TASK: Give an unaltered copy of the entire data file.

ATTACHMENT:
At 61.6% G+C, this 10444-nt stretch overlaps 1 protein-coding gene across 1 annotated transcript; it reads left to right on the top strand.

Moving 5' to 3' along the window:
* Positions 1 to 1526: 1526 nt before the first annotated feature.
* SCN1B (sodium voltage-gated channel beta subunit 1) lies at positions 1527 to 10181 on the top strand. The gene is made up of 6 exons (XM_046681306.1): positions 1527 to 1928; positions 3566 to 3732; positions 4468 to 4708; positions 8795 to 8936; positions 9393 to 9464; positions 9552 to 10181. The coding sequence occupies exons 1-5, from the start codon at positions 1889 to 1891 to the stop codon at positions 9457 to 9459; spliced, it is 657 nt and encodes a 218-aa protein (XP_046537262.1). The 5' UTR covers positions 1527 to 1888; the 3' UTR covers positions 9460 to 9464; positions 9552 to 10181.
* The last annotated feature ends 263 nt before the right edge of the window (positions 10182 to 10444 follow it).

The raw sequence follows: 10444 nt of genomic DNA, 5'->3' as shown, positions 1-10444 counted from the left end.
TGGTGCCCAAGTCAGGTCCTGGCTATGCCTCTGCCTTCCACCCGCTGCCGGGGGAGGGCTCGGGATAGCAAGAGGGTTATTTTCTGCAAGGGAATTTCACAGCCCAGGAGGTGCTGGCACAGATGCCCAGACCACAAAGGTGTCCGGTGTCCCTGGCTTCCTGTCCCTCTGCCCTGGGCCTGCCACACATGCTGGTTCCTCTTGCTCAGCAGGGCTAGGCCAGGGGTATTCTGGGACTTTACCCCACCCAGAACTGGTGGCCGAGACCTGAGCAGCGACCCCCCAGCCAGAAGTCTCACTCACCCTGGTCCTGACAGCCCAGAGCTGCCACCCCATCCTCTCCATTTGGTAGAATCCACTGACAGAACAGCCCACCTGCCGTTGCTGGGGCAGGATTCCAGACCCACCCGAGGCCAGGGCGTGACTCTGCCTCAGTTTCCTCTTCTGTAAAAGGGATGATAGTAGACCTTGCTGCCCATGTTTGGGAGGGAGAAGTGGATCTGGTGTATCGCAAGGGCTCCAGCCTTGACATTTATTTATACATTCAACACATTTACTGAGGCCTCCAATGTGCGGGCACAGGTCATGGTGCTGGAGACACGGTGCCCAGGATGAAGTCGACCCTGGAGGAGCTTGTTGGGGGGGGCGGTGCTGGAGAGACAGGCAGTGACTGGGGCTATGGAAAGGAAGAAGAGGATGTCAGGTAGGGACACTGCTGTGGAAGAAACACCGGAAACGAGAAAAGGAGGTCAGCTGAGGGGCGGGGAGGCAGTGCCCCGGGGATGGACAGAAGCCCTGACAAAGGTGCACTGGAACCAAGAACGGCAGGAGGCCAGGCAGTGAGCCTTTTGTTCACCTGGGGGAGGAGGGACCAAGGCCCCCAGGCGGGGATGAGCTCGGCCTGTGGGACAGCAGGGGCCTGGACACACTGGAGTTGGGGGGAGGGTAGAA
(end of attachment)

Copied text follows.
At 61.6% G+C, this 10444-nt stretch overlaps 1 protein-coding gene across 1 annotated transcript; it reads left to right on the top strand.

Moving 5' to 3' along the window:
* Positions 1 to 1526: 1526 nt before the first annotated feature.
* SCN1B (sodium voltage-gated channel beta subunit 1) lies at positions 1527 to 10181 on the top strand. The gene is made up of 6 exons (XM_046681306.1): positions 1527 to 1928; positions 3566 to 3732; positions 4468 to 4708; positions 8795 to 8936; positions 9393 to 9464; positions 9552 to 10181. The coding sequence occupies exons 1-5, from the start codon at positions 1889 to 1891 to the stop codon at positions 9457 to 9459; spliced, it is 657 nt and encodes a 218-aa protein (XP_046537262.1). The 5' UTR covers positions 1527 to 1888; the 3' UTR covers positions 9460 to 9464; positions 9552 to 10181.
* The last annotated feature ends 263 nt before the right edge of the window (positions 10182 to 10444 follow it).

The raw sequence follows: 10444 nt of genomic DNA, 5'->3' as shown, positions 1-10444 counted from the left end.
TGGTGCCCAAGTCAGGTCCTGGCTATGCCTCTGCCTTCCACCCGCTGCCGGGGGAGGGCTCGGGATAGCAAGAGGGTTATTTTCTGCAAGGGAATTTCACAGCCCAGGAGGTGCTGGCACAGATGCCCAGACCACAAAGGTGTCCGGTGTCCCTGGCTTCCTGTCCCTCTGCCCTGGGCCTGCCACACATGCTGGTTCCTCTTGCTCAGCAGGGCTAGGCCAGGGGTATTCTGGGACTTTACCCCACCCAGAACTGGTGGCCGAGACCTGAGCAGCGACCCCCCAGCCAGAAGTCTCACTCACCCTGGTCCTGACAGCCCAGAGCTGCCACCCCATCCTCTCCATTTGGTAGAATCCACTGACAGAACAGCCCACCTGCCGTTGCTGGGGCAGGATTCCAGACCCACCCGAGGCCAGGGCGTGACTCTGCCTCAGTTTCCTCTTCTGTAAAAGGGATGATAGTAGACCTTGCTGCCCATGTTTGGGAGGGAGAAGTGGATCTGGTGTATCGCAAGGGCTCCAGCCTTGACATTTATTTATACATTCAACACATTTACTGAGGCCTCCAATGTGCGGGCACAGGTCATGGTGCTGGAGACACGGTGCCCAGGATGAAGTCGACCCTGGAGGAGCTTGTTGGGGGGGGCGGTGCTGGAGAGACAGGCAGTGACTGGGGCTATGGAAAGGAAGAAGAGGATGTCAGGTAGGGACACTGCTGTGGAAGAAACACCGGAAACGAGAAAAGGAGGTCAGCTGAGGGGCGGGGAGGCAGTGCCCCGGGGATGGACAGAAGCCCTGACAAAGGTGCACTGGAACCAAGAACGGCAGGAGGCCAGGCAGTGAGCCTTTTGTTCACCTGGGGGAGGAGGGACCAAGGCCCCCAGGCGGGGATGAGCTCGGCCTGTGGGACAGCAGGGGCCTGGACACACTGGAGTTGGGGGGAGGGTAGAA